If my insurer wants me to fill out documents that could be part of a malpractice suit and I don’t want to get involved, do I have an obligation to do so?

I recently had surgery for a previously undiagnosed condition. I received test results from another physician that were 6 months old indicating that my condition was serious. I phoned my insurance company to complain about the delays in receiving the results. Now, I have received a request from my insurance company and a board of insurance to fill out some forms that I fear could be part of a legal situation that I do not want to get involved in? Do I have to fill out the forms and if so who could help me so that I don’t end up somehow negatively impacted?

Asked on December 14, 2011 under Malpractice Law, Nevada

Answers:

MD, Member, California Bar / FreeAdvice Contributing Attorney

Answered 8 years ago | Contributor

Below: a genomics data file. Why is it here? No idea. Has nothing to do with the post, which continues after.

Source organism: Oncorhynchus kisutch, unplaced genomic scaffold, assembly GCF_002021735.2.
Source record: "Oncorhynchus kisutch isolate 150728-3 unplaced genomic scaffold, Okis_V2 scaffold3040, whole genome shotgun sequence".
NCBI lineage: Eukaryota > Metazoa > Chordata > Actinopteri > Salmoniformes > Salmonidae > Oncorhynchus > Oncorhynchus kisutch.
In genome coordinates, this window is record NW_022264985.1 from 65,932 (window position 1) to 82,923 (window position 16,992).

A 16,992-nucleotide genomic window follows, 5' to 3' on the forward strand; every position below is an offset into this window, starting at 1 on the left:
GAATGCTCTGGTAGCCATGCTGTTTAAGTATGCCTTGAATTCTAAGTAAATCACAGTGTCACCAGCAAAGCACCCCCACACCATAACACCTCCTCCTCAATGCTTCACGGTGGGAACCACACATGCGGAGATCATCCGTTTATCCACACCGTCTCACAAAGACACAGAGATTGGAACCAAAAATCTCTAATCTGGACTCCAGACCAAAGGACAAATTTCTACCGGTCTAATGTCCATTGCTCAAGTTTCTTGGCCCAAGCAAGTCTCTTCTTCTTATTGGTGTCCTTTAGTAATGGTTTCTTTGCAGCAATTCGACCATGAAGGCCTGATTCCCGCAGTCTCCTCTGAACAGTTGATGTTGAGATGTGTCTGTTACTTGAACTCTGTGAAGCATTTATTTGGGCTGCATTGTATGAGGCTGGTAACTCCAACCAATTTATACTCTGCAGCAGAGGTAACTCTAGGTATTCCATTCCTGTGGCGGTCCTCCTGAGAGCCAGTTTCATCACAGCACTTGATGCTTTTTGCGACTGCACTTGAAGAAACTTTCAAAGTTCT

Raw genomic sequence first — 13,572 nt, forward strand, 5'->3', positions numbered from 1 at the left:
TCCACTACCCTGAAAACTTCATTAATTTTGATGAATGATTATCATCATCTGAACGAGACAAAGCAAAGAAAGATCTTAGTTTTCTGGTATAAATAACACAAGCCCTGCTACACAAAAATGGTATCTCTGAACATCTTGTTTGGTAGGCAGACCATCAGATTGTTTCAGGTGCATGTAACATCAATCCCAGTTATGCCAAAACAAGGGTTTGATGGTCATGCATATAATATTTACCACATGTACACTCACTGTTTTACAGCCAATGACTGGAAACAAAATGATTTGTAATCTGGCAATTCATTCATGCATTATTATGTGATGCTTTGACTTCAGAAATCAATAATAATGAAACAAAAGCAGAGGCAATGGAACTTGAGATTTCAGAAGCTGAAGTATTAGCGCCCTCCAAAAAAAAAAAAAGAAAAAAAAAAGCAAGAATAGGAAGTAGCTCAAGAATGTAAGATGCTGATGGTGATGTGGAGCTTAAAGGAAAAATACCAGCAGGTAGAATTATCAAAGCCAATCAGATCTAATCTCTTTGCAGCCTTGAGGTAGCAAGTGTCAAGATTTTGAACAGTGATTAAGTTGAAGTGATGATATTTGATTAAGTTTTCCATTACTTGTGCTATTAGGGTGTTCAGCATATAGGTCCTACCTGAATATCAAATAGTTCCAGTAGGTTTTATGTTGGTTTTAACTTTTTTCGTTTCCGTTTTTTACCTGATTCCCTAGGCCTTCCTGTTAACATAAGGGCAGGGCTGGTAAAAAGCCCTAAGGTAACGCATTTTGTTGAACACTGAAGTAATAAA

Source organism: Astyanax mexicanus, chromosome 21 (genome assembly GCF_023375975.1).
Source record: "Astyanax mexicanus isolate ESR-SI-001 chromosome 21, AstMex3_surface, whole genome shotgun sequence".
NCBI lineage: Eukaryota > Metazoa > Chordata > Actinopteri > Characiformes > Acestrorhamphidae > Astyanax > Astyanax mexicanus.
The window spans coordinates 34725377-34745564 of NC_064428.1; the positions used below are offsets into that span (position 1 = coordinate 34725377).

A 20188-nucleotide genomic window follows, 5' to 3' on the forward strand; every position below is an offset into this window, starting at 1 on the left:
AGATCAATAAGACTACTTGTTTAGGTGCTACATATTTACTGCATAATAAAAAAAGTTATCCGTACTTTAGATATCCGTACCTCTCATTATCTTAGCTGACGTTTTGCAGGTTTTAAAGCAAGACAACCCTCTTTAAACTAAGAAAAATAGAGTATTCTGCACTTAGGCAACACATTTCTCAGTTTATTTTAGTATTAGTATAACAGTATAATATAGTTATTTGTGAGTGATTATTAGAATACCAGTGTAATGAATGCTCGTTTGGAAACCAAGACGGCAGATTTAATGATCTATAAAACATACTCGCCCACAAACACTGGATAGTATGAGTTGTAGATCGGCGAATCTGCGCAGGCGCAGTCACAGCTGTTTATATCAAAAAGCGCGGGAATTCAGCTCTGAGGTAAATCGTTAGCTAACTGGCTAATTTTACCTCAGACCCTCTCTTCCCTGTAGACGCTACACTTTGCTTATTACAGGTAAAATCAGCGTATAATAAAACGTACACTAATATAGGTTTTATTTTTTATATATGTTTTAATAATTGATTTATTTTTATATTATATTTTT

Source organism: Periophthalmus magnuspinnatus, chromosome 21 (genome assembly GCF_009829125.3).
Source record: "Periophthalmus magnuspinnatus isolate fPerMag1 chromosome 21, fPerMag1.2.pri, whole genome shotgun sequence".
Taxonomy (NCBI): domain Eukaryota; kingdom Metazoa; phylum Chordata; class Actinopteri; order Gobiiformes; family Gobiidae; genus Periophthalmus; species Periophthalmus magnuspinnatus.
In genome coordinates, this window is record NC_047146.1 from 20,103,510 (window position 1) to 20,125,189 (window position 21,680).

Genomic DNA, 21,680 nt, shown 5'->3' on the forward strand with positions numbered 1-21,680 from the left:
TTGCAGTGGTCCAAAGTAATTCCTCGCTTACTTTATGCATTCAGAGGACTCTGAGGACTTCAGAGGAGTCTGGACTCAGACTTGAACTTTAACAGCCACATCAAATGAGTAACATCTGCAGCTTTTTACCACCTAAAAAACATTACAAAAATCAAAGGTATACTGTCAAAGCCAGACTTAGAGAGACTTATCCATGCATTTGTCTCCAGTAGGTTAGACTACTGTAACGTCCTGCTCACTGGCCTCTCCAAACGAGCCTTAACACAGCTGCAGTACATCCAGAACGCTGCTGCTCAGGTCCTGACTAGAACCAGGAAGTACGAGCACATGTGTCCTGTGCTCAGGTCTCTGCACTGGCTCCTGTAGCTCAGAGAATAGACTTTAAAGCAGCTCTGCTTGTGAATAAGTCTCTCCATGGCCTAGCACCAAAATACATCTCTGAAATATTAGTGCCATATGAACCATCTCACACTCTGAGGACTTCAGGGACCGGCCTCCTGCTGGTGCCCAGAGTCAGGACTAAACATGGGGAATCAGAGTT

I am unsure how you would be negatively impacted but it sounds like the insurance company wishes to sue whomever it had to pay and perhaps these delayed test results would have impacted it. You should not say anything or respond at this point until you do one or both of the following. Contact your state's insurance department and make general inquiries regarding these practices and whether it woud be appropriate to file a complaint against your insurance company. It cannot drop you as an insured in retaliation. Further, you may wish to consult with a medical malpractice attorney, especially if it is the insurance company's fault that the delay in results took place. If this is the case, then you may have a viable lawsuit for damages against the doctor, the lab and the insurance company you have.


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